Textile Trade and Women's Work in Vietnam and the Philippines

Irene Norlund


The study makes the following findings: In mid-1980s, in both Vietnam and the Philippines, 85 to 90 percent of textile workers are women. In both Vietnam and the Philippines, wages are higher and social conditions are better in factories than in small-time production units. The political systems are, of course, different in the two countries. In the Philippines, there are labor laws outlining general minimum conditions. Also, trade unions make special agreements in various factories to improve income and working conditions. In Vietnam, there are also certain regulations carried out at a national level. The functions of trade unions are important in the implementation of social security measures. In Vietnam, state-employed workers do not lose their jobs but when crisis occurs, they only receive the basic wages. In the Philippines, there is no employment support. There is not much difference in the capacities of the textile industry in Vietnam and in the Philippines, but the small producers of textiles are much more important in Vietnam than in the Philippines. As for the garment industry, the capacity is much bigger in Vietnam than in the Philippines. The structural organization of textile and garment production has some interesting similarities and differences. In Vietnam, the cooperative sector is organized under local district handicraft unions while in the Philippines, the garment producers are organized in a national association. The small producers and the workers in the Philippines are not organized at all. The independent producers in Vietnam are not organized, either, but so far, the number is probably much smaller than that in the Philippines.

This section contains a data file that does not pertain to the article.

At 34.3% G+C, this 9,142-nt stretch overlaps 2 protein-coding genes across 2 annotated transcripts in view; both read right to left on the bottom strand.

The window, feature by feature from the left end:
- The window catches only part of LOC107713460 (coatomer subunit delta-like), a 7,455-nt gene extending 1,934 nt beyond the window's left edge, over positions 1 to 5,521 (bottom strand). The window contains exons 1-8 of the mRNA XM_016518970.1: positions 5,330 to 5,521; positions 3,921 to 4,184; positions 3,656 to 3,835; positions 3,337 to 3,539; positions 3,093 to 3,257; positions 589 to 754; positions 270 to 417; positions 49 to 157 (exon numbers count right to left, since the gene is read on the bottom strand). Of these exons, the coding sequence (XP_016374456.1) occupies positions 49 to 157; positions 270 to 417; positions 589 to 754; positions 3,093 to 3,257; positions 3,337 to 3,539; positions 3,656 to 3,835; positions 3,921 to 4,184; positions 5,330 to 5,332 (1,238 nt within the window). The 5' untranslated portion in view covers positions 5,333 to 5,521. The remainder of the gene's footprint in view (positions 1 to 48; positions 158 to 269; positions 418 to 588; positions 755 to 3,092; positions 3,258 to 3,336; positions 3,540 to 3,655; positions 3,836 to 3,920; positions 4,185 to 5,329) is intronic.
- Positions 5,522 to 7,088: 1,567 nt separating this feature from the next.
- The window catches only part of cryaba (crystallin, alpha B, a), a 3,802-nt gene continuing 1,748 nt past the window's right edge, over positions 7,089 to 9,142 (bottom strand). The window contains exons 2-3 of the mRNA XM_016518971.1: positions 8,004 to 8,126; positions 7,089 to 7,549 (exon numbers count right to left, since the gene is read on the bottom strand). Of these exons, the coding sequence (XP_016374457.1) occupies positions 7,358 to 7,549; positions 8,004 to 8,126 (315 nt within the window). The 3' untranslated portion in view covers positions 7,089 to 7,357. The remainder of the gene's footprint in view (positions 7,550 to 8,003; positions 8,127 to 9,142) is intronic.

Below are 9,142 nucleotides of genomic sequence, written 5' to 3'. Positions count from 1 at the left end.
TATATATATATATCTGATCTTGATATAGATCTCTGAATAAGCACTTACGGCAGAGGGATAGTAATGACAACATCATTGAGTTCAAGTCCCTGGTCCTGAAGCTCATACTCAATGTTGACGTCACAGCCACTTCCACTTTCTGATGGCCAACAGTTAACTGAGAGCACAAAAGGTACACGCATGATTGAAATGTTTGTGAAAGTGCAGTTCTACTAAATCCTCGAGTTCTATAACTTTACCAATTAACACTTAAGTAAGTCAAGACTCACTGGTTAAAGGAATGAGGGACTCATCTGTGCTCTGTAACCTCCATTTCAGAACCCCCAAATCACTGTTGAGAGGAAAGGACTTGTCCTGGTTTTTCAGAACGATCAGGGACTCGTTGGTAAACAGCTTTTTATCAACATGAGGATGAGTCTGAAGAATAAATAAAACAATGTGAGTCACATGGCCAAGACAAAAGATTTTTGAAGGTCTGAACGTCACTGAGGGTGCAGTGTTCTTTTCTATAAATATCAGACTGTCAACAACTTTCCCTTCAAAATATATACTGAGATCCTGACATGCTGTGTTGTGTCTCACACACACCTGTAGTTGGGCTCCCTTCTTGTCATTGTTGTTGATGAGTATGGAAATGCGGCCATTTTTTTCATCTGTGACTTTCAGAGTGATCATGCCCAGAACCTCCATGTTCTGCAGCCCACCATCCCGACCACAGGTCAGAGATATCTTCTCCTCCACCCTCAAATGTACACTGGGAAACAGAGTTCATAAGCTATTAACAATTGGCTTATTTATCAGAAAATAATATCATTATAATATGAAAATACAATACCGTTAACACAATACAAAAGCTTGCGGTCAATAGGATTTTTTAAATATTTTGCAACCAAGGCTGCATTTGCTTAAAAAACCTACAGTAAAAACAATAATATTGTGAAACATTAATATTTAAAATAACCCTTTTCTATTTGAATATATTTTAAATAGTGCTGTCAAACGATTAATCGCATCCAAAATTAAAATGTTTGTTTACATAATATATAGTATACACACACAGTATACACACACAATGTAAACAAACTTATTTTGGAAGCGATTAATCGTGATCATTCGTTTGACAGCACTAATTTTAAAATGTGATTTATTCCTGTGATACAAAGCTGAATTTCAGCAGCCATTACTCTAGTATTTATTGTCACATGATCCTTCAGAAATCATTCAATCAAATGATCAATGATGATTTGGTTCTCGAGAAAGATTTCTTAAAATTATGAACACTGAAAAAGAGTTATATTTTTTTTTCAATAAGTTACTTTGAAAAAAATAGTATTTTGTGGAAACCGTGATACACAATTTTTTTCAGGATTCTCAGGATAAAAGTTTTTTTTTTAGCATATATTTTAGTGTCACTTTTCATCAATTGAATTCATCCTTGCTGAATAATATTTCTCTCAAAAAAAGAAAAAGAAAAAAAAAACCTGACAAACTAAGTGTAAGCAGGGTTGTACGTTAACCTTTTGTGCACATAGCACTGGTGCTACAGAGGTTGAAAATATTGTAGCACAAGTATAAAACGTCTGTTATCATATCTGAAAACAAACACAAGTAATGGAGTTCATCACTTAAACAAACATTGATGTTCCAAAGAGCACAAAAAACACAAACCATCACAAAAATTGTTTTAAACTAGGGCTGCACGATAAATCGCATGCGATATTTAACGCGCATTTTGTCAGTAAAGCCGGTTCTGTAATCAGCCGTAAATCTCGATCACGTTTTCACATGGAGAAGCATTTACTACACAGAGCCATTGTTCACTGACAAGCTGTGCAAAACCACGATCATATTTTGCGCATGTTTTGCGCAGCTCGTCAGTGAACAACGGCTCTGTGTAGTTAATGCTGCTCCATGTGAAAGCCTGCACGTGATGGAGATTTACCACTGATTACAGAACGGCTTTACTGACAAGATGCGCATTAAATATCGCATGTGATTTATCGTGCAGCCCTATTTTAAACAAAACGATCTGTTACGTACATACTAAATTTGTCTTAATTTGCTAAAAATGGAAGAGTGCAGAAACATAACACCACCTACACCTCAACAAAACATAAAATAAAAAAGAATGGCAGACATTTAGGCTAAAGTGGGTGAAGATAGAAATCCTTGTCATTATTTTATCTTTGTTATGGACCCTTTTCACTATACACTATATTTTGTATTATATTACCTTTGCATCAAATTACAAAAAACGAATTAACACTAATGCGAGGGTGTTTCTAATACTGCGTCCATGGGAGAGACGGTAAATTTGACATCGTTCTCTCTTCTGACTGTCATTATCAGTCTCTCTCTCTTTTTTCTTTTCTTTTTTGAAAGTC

Full Text: